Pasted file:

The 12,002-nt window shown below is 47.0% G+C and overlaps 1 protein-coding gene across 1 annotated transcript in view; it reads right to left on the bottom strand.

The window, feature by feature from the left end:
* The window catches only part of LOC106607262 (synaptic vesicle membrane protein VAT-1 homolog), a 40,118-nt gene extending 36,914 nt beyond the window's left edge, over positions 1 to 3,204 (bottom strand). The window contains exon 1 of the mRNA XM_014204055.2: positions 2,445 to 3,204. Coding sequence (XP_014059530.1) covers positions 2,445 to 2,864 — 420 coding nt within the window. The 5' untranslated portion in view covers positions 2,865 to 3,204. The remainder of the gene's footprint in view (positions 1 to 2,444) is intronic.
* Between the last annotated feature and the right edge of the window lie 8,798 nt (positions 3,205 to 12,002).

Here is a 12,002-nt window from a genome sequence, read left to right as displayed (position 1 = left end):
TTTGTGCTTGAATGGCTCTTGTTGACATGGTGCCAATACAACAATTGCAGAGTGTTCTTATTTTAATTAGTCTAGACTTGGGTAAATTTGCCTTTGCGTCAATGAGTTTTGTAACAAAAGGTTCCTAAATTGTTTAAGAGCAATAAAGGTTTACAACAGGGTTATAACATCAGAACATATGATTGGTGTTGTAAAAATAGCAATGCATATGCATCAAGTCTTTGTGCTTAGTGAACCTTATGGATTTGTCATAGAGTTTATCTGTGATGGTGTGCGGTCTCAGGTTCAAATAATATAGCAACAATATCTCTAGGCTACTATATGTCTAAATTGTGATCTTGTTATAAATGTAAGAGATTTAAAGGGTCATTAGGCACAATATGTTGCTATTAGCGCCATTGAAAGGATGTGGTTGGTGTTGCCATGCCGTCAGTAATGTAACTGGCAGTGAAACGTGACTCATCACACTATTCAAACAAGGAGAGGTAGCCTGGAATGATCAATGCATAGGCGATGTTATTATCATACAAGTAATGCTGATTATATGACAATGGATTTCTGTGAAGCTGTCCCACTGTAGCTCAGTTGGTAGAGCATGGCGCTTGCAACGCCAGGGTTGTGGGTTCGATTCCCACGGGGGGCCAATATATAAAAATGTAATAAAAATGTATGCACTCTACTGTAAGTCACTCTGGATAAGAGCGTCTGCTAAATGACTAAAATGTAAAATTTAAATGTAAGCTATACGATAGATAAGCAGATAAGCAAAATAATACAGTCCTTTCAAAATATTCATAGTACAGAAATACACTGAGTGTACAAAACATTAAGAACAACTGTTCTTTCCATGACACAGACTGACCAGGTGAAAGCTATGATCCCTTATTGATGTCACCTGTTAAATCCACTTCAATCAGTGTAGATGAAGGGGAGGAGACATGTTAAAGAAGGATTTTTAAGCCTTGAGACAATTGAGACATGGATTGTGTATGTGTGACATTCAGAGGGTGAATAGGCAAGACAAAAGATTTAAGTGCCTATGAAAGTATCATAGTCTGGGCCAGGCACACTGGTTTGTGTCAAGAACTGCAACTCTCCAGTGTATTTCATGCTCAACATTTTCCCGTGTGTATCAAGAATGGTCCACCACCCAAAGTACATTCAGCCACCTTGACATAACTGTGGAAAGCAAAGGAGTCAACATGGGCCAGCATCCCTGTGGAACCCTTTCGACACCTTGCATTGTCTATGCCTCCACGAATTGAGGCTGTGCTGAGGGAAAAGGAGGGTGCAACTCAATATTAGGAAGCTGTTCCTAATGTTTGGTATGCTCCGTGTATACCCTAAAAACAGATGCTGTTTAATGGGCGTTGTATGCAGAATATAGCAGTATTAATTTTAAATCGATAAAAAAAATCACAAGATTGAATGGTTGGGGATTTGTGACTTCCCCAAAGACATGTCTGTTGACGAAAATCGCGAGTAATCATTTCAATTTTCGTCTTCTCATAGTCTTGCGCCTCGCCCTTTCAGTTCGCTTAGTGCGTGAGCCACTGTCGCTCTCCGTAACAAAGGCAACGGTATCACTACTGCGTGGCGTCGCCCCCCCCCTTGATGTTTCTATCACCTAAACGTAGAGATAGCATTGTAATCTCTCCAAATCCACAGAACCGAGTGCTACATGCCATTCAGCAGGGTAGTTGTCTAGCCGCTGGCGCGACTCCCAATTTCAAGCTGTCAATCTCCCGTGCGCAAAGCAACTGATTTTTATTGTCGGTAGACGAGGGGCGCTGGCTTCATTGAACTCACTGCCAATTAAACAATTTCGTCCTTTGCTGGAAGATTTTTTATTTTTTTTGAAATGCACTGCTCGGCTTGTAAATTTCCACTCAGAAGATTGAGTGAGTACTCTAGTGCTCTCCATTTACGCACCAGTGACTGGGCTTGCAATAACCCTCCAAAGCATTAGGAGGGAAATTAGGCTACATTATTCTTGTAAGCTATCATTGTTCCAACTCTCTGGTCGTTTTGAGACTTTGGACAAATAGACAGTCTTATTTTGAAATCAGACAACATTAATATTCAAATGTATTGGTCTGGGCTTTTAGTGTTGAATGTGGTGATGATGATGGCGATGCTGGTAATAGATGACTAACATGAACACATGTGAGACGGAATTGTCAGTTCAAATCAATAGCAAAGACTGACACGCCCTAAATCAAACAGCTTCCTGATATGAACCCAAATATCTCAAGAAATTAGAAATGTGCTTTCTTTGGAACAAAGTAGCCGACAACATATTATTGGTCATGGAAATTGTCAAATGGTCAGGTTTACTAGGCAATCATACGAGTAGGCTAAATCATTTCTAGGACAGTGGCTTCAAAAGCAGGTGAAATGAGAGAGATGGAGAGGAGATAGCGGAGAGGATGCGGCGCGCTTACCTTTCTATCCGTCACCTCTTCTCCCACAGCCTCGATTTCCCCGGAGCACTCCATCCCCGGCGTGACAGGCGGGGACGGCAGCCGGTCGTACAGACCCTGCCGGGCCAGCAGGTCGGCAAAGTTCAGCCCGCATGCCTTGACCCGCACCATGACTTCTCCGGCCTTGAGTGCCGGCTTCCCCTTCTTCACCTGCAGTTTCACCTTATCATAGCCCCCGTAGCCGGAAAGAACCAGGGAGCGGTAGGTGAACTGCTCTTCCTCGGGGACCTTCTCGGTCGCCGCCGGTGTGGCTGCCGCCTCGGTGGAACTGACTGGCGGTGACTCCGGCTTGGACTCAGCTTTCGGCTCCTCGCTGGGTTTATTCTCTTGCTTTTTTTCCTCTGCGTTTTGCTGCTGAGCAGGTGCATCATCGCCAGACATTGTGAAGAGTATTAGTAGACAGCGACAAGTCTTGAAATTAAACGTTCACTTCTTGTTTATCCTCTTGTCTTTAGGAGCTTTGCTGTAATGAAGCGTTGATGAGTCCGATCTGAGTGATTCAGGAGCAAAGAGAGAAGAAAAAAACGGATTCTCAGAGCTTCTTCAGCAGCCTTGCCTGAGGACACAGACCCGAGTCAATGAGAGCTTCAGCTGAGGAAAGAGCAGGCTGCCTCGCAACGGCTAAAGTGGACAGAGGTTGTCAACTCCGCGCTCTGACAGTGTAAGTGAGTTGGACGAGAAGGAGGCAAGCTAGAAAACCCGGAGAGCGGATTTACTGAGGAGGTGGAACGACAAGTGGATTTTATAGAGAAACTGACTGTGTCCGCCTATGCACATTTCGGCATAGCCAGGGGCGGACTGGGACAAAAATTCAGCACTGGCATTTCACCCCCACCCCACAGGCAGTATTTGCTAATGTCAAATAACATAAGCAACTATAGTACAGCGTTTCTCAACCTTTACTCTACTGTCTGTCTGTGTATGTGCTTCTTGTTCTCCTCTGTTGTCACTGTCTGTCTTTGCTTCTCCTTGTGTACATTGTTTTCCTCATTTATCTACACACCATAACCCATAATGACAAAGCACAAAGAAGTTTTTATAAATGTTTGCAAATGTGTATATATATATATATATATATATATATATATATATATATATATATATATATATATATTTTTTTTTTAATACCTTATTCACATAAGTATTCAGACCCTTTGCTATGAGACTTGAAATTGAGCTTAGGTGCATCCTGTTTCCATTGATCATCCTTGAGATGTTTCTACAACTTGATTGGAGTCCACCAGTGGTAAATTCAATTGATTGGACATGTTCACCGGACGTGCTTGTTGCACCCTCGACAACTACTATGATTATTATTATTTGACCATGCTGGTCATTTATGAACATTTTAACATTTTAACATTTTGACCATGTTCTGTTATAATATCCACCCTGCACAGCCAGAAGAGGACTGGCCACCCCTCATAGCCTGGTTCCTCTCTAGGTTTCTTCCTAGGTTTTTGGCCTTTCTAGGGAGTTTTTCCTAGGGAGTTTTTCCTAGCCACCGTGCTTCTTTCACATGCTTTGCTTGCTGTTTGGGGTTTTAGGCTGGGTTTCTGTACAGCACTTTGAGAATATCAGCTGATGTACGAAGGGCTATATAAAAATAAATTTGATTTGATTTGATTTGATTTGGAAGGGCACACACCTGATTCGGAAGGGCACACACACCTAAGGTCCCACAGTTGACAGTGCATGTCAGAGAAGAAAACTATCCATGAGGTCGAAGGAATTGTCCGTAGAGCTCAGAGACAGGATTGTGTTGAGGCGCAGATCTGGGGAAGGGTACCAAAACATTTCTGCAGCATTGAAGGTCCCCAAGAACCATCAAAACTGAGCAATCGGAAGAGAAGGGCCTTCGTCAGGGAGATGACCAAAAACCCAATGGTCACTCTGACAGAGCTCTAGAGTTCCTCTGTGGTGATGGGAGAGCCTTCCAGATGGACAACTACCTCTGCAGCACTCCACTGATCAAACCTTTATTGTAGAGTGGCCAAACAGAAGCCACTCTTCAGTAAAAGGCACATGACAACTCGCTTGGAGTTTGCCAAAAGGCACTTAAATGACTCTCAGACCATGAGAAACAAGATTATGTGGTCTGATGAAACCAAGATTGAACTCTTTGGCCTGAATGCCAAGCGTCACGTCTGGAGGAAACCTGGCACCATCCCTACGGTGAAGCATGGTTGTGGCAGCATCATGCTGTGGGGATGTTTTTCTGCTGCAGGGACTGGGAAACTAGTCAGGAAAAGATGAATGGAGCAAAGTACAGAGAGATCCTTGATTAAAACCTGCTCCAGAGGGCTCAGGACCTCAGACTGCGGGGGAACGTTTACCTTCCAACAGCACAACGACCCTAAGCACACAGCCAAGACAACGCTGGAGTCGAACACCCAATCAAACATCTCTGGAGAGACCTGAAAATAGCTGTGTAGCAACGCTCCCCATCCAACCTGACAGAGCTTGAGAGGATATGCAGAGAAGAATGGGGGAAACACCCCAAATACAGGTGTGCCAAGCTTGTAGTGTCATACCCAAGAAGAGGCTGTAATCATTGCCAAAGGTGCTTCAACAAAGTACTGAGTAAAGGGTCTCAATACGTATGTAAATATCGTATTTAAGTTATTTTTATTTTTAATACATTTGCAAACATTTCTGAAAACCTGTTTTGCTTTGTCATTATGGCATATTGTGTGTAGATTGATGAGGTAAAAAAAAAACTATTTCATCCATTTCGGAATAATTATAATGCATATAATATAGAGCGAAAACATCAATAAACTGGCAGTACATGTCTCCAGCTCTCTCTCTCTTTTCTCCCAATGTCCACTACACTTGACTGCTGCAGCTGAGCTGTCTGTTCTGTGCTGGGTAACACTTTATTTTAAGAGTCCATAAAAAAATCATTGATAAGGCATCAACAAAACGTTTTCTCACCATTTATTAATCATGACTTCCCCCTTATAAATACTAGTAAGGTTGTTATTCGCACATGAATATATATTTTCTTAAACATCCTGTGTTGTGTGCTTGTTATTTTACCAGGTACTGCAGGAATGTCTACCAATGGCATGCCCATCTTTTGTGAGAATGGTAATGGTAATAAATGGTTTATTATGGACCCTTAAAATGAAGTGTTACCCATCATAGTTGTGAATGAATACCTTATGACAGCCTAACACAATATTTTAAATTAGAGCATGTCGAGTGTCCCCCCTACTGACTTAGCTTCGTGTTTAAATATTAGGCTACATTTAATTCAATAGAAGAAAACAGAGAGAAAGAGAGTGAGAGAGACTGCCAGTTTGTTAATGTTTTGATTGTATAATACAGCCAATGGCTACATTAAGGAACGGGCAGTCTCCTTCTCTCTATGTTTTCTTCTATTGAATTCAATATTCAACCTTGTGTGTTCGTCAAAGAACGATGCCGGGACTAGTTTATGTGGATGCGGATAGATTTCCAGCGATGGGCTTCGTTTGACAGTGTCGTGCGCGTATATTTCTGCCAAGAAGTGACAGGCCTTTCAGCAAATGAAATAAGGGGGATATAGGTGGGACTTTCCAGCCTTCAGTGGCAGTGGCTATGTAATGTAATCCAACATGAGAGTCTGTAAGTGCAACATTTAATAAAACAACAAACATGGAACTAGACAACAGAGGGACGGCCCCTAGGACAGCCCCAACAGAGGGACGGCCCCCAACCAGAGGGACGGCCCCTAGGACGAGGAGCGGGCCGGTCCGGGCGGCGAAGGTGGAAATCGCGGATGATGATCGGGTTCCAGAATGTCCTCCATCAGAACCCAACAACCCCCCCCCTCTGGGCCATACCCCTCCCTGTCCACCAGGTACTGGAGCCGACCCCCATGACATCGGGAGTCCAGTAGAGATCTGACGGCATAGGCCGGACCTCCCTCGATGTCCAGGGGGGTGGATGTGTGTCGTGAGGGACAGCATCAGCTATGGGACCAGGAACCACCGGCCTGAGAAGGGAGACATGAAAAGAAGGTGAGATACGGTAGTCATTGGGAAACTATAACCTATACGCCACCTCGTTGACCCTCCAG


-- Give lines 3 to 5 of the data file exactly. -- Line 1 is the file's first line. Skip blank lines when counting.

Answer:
* The window catches only part of LOC106607262 (synaptic vesicle membrane protein VAT-1 homolog), a 40,118-nt gene extending 36,914 nt beyond the window's left edge, over positions 1 to 3,204 (bottom strand). The window contains exon 1 of the mRNA XM_014204055.2: positions 2,445 to 3,204. Coding sequence (XP_014059530.1) covers positions 2,445 to 2,864 — 420 coding nt within the window. The 5' untranslated portion in view covers positions 2,865 to 3,204. The remainder of the gene's footprint in view (positions 1 to 2,444) is intronic.
* Between the last annotated feature and the right edge of the window lie 8,798 nt (positions 3,205 to 12,002).

Here is a 12,002-nt window from a genome sequence, read left to right as displayed (position 1 = left end):